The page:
Chapter 31

A 60-year-old man with a history of moderate chronic obstructive pulmonary disease presents in the emergency department with a broken hip suffered in an automobile accident. He complains of severe pain. What is the most appropriate immediate treatment for his pain? Are any special precautions needed?

Morphine, the prototypical opioid agonist, has long been known to relieve severe pain with remarkable efficacy. The opium poppy is the source of crude opium from which Sertürner in 1803 isolated morphine, the pure alkaloid, naming it after Morpheus, the Greek god of dreams. It remains the standard against which all drugs that have strong analgesic action are compared. These drugs are collectively known as opioid analgesics and include not only the natural and semisynthetic alkaloid derivatives from opium but also synthetic surrogates, other opioid-like drugs whose actions are blocked by the nonselective antagonist naloxone, plus several endogenous peptides that interact with the different subtypes of opioid receptors.

### Source

Opium, the source of morphine, is obtained from the poppy, Papaver somniferum and P album. After incision, the poppy seed pod exudes a white substance that turns into a brown gum that is crude opium. Opium contains many alkaloids, the principal one being morphine, which is present in a concentration of about 10%. Codeine is synthesized commercially from morphine.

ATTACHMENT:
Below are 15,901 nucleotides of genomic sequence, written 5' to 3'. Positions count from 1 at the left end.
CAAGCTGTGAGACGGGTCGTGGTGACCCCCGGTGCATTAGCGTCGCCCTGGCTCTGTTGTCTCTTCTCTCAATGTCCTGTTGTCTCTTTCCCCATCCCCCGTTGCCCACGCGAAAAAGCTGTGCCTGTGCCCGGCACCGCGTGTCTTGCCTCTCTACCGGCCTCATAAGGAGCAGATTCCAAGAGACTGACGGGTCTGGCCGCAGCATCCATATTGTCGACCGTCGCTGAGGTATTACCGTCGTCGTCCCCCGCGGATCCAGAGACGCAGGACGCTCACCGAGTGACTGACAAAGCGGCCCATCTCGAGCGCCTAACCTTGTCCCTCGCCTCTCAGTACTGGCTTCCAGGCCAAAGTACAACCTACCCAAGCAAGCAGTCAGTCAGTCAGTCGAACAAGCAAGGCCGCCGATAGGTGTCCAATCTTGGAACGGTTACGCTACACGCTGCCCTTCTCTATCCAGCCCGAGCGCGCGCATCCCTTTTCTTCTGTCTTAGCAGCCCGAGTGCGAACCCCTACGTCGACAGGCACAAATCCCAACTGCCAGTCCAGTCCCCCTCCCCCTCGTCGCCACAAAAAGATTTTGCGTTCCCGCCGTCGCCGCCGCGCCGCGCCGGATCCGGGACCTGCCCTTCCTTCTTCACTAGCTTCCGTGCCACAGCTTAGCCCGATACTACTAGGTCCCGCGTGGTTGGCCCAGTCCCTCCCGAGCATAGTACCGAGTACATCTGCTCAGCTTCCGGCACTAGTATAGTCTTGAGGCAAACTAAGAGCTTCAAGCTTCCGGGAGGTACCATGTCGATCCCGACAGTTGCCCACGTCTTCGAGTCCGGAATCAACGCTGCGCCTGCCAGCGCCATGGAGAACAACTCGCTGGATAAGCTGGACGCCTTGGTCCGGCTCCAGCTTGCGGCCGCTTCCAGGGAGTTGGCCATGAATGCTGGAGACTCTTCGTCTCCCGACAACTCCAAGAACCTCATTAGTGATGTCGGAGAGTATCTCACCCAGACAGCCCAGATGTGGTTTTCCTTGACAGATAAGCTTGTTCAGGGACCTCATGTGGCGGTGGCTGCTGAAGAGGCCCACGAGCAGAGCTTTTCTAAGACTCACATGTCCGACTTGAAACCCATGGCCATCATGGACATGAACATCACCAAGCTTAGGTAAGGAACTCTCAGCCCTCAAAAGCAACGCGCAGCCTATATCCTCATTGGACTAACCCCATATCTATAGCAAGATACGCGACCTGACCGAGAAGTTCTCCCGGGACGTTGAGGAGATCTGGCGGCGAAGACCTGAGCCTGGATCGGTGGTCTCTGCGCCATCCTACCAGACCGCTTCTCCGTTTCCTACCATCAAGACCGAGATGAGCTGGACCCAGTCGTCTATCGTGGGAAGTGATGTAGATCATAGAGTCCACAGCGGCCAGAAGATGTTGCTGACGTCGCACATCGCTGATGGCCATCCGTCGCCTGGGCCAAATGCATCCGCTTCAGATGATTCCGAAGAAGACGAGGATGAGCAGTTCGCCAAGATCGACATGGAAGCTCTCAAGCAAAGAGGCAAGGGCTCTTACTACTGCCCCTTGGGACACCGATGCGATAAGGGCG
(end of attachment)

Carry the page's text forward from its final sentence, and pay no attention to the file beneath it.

### Classification & Chemistry

Opioid drugs include full agonists, partial agonists, and antagonists. Morphine is a full agonist at the μ (mu)-opioid receptor, the major analgesic opioid receptor (Table 31–1). In contrast, codeine functions as a partial (or "weak") μ-receptor agonist. Other opioid receptor subtypes include δ (delta) and κ (kappa) receptors. Simple substitution of an allyl group on the nitrogen of the full agonist morphine plus addition of a single hydroxyl group results in naloxone, a strong μ-receptor antagonist. The structures of some of these compounds are shown later in this chapter. Some opioids, eg, nalbuphine, are capable of producing an agonist (or partial agonist) effect at one opioid receptor subtype and an antagonist effect at another. The receptor activating properties and affinities of opioid analgesics can be manipulated by pharmaceutical chemistry; in addition, certain opioid analgesics are modified in the liver, resulting in compounds with greater analgesic action. Chemically, the opioids derived from opium are phenanthrene derivatives and include four or more fused rings, while most of the synthetic opioids are simpler molecules.

Table 31–1 Opioid Receptor Subtypes, Their Functions, and Their Endogenous Peptide Affinities.

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